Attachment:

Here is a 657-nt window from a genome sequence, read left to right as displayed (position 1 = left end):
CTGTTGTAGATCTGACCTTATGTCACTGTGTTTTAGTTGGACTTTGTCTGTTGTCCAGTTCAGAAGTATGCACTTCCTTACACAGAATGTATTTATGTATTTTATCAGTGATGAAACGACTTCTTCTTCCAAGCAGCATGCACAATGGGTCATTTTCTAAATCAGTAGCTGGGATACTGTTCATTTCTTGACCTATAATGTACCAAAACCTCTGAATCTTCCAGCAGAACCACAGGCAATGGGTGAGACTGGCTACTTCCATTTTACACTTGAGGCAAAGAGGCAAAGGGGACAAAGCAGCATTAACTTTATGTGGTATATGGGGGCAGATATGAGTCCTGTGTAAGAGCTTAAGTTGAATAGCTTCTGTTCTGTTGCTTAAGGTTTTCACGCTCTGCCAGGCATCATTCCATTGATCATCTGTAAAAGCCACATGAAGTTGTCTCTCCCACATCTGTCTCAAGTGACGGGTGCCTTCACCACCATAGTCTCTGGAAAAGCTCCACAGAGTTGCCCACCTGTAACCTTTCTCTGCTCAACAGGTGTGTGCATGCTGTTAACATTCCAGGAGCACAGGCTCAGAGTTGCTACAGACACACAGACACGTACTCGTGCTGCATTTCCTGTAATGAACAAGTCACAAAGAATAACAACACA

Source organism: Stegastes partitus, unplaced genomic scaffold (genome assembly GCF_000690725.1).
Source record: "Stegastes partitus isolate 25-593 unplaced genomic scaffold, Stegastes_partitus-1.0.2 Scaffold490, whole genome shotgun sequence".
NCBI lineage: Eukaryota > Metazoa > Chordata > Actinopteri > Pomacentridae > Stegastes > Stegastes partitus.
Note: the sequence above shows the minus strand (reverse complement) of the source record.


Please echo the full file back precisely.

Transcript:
Here is a 657-nt window from a genome sequence, read left to right as displayed (position 1 = left end):
CTGTTGTAGATCTGACCTTATGTCACTGTGTTTTAGTTGGACTTTGTCTGTTGTCCAGTTCAGAAGTATGCACTTCCTTACACAGAATGTATTTATGTATTTTATCAGTGATGAAACGACTTCTTCTTCCAAGCAGCATGCACAATGGGTCATTTTCTAAATCAGTAGCTGGGATACTGTTCATTTCTTGACCTATAATGTACCAAAACCTCTGAATCTTCCAGCAGAACCACAGGCAATGGGTGAGACTGGCTACTTCCATTTTACACTTGAGGCAAAGAGGCAAAGGGGACAAAGCAGCATTAACTTTATGTGGTATATGGGGGCAGATATGAGTCCTGTGTAAGAGCTTAAGTTGAATAGCTTCTGTTCTGTTGCTTAAGGTTTTCACGCTCTGCCAGGCATCATTCCATTGATCATCTGTAAAAGCCACATGAAGTTGTCTCTCCCACATCTGTCTCAAGTGACGGGTGCCTTCACCACCATAGTCTCTGGAAAAGCTCCACAGAGTTGCCCACCTGTAACCTTTCTCTGCTCAACAGGTGTGTGCATGCTGTTAACATTCCAGGAGCACAGGCTCAGAGTTGCTACAGACACACAGACACGTACTCGTGCTGCATTTCCTGTAATGAACAAGTCACAAAGAATAACAACACA

Source organism: Stegastes partitus, unplaced genomic scaffold (genome assembly GCF_000690725.1).
Source record: "Stegastes partitus isolate 25-593 unplaced genomic scaffold, Stegastes_partitus-1.0.2 Scaffold490, whole genome shotgun sequence".
NCBI lineage: Eukaryota > Metazoa > Chordata > Actinopteri > Pomacentridae > Stegastes > Stegastes partitus.
Note: the sequence above shows the minus strand (reverse complement) of the source record.